I am a Diné multimedia documentarian from the Navajo Reservation, currently living in Los Angeles, California. My first clan is Tátchii’nii (Red Running into the Water), which I use to identify my photography work. I define my work as “Indigenous Realism” because it explores the diverse lives of contemporary American Indians, rather than figures inhabiting some clichéd, pre-modern past. My first project Legacy of Exiled NDNZ kick-started my exploration as an artist living in Los Angeles. Influenced by the Kent Mackenzie neo-realist film The Exiles (1961), the project initially started as a photography narrative that expanded into a short film about the migration of American Indians into urban environments over the history of Los Angeles.
For my next project, I developed a series of images presenting current American Indian actors in the context of Classic Hollywood icons. This project is entitled Real NDNZ Re-Take Hollywood, the aim of this exhibition was to disrupt and decolonize chiched portrayals of Indians seen in classical westerns. The series “re-takes,” or recreates classic portraits of iconic movies stars of yesteryear with contemporary Native American actors. Photographing “Real NDNZ” in the elegant clothing and iconic poses of Audrey Hepburn, Ava Gardner, Elvis Presley and others from the Classic period of Hollywood films – rather than buckskin, braids, and painted faces featured in most Hollywood westerns. This narrative photography project opens new possibilities for seeing Native people as dignified, creative, and contemporary. As for the word used in my work, I use the American Indian pop culture writing of “NDNZ” as a way of self-identifying. It’s written as away of reclaiming ownership of a label or name that the patriarchy had imposed on us and now I use it to brand in my work.
The overall goal of my multimedia photography and video work is to redefine the perception of how “Native Americans/American Indians” are seen today. I want to reboot the narrative we have been taught about “Indians” in films and the education system. As a Navajo woman living in Los Angeles, I experienced firsthand the social impact of the negative, inaccurate and insulting images of stereotyped American Indians STILL seen in film, television and sporting events. My passion is to counteract those racist, demeaning stereotypes with dignified images. My photography imbues NDNZ living today, we are many nations with many stories, these are authentic portraits and stories of the persistence of NDN life in a contemporary context.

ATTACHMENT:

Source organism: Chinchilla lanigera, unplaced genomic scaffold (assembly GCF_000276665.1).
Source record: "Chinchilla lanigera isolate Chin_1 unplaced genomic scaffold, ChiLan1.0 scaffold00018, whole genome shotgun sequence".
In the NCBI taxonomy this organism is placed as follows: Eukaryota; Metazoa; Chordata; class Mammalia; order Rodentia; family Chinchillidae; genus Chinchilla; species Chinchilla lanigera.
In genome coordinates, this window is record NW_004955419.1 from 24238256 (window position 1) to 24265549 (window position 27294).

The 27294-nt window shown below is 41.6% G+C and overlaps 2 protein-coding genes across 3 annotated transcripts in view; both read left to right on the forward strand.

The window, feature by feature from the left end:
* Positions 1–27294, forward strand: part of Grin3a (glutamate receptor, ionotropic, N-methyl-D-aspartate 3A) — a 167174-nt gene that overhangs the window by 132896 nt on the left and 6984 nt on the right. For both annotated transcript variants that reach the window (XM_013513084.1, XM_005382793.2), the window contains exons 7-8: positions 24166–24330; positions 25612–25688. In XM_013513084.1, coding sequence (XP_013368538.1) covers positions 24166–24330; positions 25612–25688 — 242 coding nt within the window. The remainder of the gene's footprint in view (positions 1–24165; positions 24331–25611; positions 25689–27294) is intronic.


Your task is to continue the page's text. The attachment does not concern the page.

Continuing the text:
As a storyteller, my photographic narratives illustrate real stories, with the beauty and complexity thriving in urban communities. This is my visual sovereignty seen through my Indigenous eyes. I am currently developing a short documentary about Indian Alley, a site within the downtown LosAngeles skid row district critical to the American Indians migration story. Here the focus of this project is to focus on the Native American artists that have commemorated the site with murals shedding light on this neglected aspect of Los Angeles history, using different forms of media. I hope to amplify their voices in depicting this history that has long been silenced in Los Angeles. I am also working on my next video poem entitled “Welcome to Tongvaland.”
My photography has been featured at the Los Angeles Center of Photography, Arts District Los Angeles Photo Collective, These Days Gallery, Venice Arts Gallery, Triton Museum of Art and in 2020 at the Getty Museum. My work has been featured in the Los Angeles Times, Reuters News, Cowboys & Indians Magazine, Native Max Magazine, Los Angeles Magazine, Pasadena Magazine, Indian Country Today, Real Indians and American Indian Quarterly Journal and many more. I continues to speak about my multimedia work in many Universities, public outlets and tribal reservations and now via zoom events. I am open to invitiation to speak about my work and more.